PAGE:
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Preparation and characterization of fluoride-substituted apatites

Research output: Contribution to journalJournal article

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  • L.J. Jha
  • S.M. Best
  • J.C. KNOWLES
  • I Rehman
  • J.D Santos
  • W. Bonfield
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<mark>Journal publication date</mark>1997
<mark>Journal</mark>Journal of Materials Science: Materials in Medicine
Issue number4
Volume8
Number of pages7
Pages (from-to)185-191
Publication statusPublished
Original languageEnglish

Abstract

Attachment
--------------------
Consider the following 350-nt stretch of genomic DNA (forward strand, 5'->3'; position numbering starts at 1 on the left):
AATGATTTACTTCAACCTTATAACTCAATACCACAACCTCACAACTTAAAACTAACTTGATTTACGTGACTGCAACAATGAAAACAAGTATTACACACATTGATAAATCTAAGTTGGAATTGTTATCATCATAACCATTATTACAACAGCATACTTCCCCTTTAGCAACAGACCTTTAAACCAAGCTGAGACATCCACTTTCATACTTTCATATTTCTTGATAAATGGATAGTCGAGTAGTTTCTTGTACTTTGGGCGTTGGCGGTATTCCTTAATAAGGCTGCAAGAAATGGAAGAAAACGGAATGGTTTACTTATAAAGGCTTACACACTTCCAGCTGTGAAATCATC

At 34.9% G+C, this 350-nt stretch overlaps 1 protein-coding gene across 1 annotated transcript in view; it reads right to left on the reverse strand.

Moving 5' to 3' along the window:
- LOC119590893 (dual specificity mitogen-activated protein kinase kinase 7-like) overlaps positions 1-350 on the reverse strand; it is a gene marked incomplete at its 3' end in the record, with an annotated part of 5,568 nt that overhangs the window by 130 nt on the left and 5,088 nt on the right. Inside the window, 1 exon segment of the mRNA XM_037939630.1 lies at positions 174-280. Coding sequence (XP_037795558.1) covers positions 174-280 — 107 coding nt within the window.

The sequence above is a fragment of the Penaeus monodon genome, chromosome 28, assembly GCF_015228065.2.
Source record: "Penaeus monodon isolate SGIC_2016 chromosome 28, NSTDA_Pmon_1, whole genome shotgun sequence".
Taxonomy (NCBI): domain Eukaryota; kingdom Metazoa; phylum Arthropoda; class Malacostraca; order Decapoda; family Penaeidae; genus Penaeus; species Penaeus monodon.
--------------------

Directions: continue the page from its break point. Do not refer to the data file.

Apatites were prepared with three different fluoride concentrations: 0.0 mM (pure hydroxyapatite) 2.5 mM and 5 mM. Reactions were performed in aqueous medium using a reaction between diammonium orthophosphate and calcium nitrate 4-hydrate and ammonium fluoride at temperatures of 3°, 25°, 60° and 90°C. The effects of reaction temperature and fluoride concentration on the crystal morphology, phase purity and crystallinity of the precipitates were observed, using transmission electron microscopy (TEM), X-ray diffraction (XRD), Fourier transform infrared (FTIR) spectroscopy and ion chromatography. Transmission electron micrographs revealed that the crystallites precipitated at 3°C were spheroidal, but became increasingly acicular with increasing precipitation temperature. X-ray diffraction results indicated that all the materials produced were phase pure and that the crystallinity of apatites prepared at higher precipitation temperatures was higher than those prepared at lower precipitation temperatures. A significant difference in the a-axis dimension of fluoride-substituted apatites was observed, as compared to hydroxyapatite. FTIR spectroscopy revealed a hydroxyl band at 3568 cm-1, along with a broad peak of adsorbed water in the region of 3568 cm-1 to 2670c m-1 in the hydroxyapatite and fluoride-substituted apatite powders. Hence by careful selection of the precipitation conditions and fluoride contents, the composition and morphology of fluoride-substituted apatite may be controlled and this has interesting implications for the development of these materials for biomedical implantation. © 1997 Chapman & Hall.